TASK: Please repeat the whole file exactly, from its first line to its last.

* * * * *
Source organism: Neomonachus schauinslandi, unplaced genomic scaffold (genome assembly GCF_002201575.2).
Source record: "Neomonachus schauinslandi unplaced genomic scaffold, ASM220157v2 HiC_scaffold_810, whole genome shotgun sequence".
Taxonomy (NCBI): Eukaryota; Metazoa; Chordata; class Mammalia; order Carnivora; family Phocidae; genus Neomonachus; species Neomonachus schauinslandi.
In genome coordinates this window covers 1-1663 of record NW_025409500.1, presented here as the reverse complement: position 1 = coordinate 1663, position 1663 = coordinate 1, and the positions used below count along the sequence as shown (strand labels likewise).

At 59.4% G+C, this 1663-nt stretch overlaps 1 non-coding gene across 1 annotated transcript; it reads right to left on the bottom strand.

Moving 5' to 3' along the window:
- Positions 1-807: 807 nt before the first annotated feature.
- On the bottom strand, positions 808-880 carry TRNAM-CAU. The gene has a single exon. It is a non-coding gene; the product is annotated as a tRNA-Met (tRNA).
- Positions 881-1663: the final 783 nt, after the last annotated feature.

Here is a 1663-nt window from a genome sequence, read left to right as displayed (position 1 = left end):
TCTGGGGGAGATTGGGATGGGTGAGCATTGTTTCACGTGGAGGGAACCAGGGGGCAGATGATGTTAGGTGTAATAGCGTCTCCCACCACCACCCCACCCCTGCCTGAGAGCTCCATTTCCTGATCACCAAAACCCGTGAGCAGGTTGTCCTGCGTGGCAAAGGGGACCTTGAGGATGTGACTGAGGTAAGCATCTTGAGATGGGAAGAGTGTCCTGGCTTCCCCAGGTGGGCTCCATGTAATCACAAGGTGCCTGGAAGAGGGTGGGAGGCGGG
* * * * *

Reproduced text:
Source organism: Neomonachus schauinslandi, unplaced genomic scaffold (genome assembly GCF_002201575.2).
Source record: "Neomonachus schauinslandi unplaced genomic scaffold, ASM220157v2 HiC_scaffold_810, whole genome shotgun sequence".
Taxonomy (NCBI): Eukaryota; Metazoa; Chordata; class Mammalia; order Carnivora; family Phocidae; genus Neomonachus; species Neomonachus schauinslandi.
In genome coordinates this window covers 1-1663 of record NW_025409500.1, presented here as the reverse complement: position 1 = coordinate 1663, position 1663 = coordinate 1, and the positions used below count along the sequence as shown (strand labels likewise).

At 59.4% G+C, this 1663-nt stretch overlaps 1 non-coding gene across 1 annotated transcript; it reads right to left on the bottom strand.

Moving 5' to 3' along the window:
- Positions 1-807: 807 nt before the first annotated feature.
- On the bottom strand, positions 808-880 carry TRNAM-CAU. The gene has a single exon. It is a non-coding gene; the product is annotated as a tRNA-Met (tRNA).
- Positions 881-1663: the final 783 nt, after the last annotated feature.

Here is a 1663-nt window from a genome sequence, read left to right as displayed (position 1 = left end):
TCTGGGGGAGATTGGGATGGGTGAGCATTGTTTCACGTGGAGGGAACCAGGGGGCAGATGATGTTAGGTGTAATAGCGTCTCCCACCACCACCCCACCCCTGCCTGAGAGCTCCATTTCCTGATCACCAAAACCCGTGAGCAGGTTGTCCTGCGTGGCAAAGGGGACCTTGAGGATGTGACTGAGGTAAGCATCTTGAGATGGGAAGAGTGTCCTGGCTTCCCCAGGTGGGCTCCATGTAATCACAAGGTGCCTGGAAGAGGGTGGGAGGCGGG